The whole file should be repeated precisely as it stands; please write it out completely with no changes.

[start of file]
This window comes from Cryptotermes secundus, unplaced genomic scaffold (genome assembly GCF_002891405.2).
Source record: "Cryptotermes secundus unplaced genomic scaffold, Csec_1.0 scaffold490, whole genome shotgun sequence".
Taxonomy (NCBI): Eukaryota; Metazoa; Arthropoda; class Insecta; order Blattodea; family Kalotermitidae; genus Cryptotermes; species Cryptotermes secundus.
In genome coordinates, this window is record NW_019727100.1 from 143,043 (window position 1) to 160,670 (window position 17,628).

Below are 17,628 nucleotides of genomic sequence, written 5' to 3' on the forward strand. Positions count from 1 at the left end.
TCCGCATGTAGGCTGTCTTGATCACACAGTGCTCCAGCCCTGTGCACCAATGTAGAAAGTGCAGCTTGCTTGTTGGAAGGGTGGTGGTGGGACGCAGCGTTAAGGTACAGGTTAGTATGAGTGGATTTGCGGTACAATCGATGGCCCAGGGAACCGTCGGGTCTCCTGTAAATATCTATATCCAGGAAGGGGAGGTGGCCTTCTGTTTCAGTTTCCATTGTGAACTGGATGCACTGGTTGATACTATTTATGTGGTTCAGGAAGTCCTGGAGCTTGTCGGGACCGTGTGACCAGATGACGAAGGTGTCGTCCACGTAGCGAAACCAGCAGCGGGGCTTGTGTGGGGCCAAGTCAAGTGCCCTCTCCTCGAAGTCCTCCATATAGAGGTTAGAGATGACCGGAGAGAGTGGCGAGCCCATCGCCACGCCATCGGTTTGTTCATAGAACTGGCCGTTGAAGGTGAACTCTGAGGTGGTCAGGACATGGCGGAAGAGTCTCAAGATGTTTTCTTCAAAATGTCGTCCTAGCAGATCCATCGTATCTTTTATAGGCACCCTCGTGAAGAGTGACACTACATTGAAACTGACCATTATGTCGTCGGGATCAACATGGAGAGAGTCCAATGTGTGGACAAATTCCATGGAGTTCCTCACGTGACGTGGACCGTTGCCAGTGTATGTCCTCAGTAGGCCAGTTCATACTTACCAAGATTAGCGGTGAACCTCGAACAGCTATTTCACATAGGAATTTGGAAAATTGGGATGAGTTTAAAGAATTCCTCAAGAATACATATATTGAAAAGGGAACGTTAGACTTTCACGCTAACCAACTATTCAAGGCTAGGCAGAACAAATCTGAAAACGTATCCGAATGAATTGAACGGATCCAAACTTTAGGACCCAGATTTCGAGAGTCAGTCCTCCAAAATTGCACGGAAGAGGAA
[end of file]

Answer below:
This window comes from Cryptotermes secundus, unplaced genomic scaffold (genome assembly GCF_002891405.2).
Source record: "Cryptotermes secundus unplaced genomic scaffold, Csec_1.0 scaffold490, whole genome shotgun sequence".
Taxonomy (NCBI): Eukaryota; Metazoa; Arthropoda; class Insecta; order Blattodea; family Kalotermitidae; genus Cryptotermes; species Cryptotermes secundus.
In genome coordinates, this window is record NW_019727100.1 from 143,043 (window position 1) to 160,670 (window position 17,628).

Below are 17,628 nucleotides of genomic sequence, written 5' to 3' on the forward strand. Positions count from 1 at the left end.
TCCGCATGTAGGCTGTCTTGATCACACAGTGCTCCAGCCCTGTGCACCAATGTAGAAAGTGCAGCTTGCTTGTTGGAAGGGTGGTGGTGGGACGCAGCGTTAAGGTACAGGTTAGTATGAGTGGATTTGCGGTACAATCGATGGCCCAGGGAACCGTCGGGTCTCCTGTAAATATCTATATCCAGGAAGGGGAGGTGGCCTTCTGTTTCAGTTTCCATTGTGAACTGGATGCACTGGTTGATACTATTTATGTGGTTCAGGAAGTCCTGGAGCTTGTCGGGACCGTGTGACCAGATGACGAAGGTGTCGTCCACGTAGCGAAACCAGCAGCGGGGCTTGTGTGGGGCCAAGTCAAGTGCCCTCTCCTCGAAGTCCTCCATATAGAGGTTAGAGATGACCGGAGAGAGTGGCGAGCCCATCGCCACGCCATCGGTTTGTTCATAGAACTGGCCGTTGAAGGTGAACTCTGAGGTGGTCAGGACATGGCGGAAGAGTCTCAAGATGTTTTCTTCAAAATGTCGTCCTAGCAGATCCATCGTATCTTTTATAGGCACCCTCGTGAAGAGTGACACTACATTGAAACTGACCATTATGTCGTCGGGATCAACATGGAGAGAGTCCAATGTGTGGACAAATTCCATGGAGTTCCTCACGTGACGTGGACCGTTGCCAGTGTATGTCCTCAGTAGGCCAGTTCATACTTACCAAGATTAGCGGTGAACCTCGAACAGCTATTTCACATAGGAATTTGGAAAATTGGGATGAGTTTAAAGAATTCCTCAAGAATACATATATTGAAAAGGGAACGTTAGACTTTCACGCTAACCAACTATTCAAGGCTAGGCAGAACAAATCTGAAAACGTATCCGAATGAATTGAACGGATCCAAACTTTAGGACCCAGATTTCGAGAGTCAGTCCTCCAAAATTGCACGGAAGAGGAA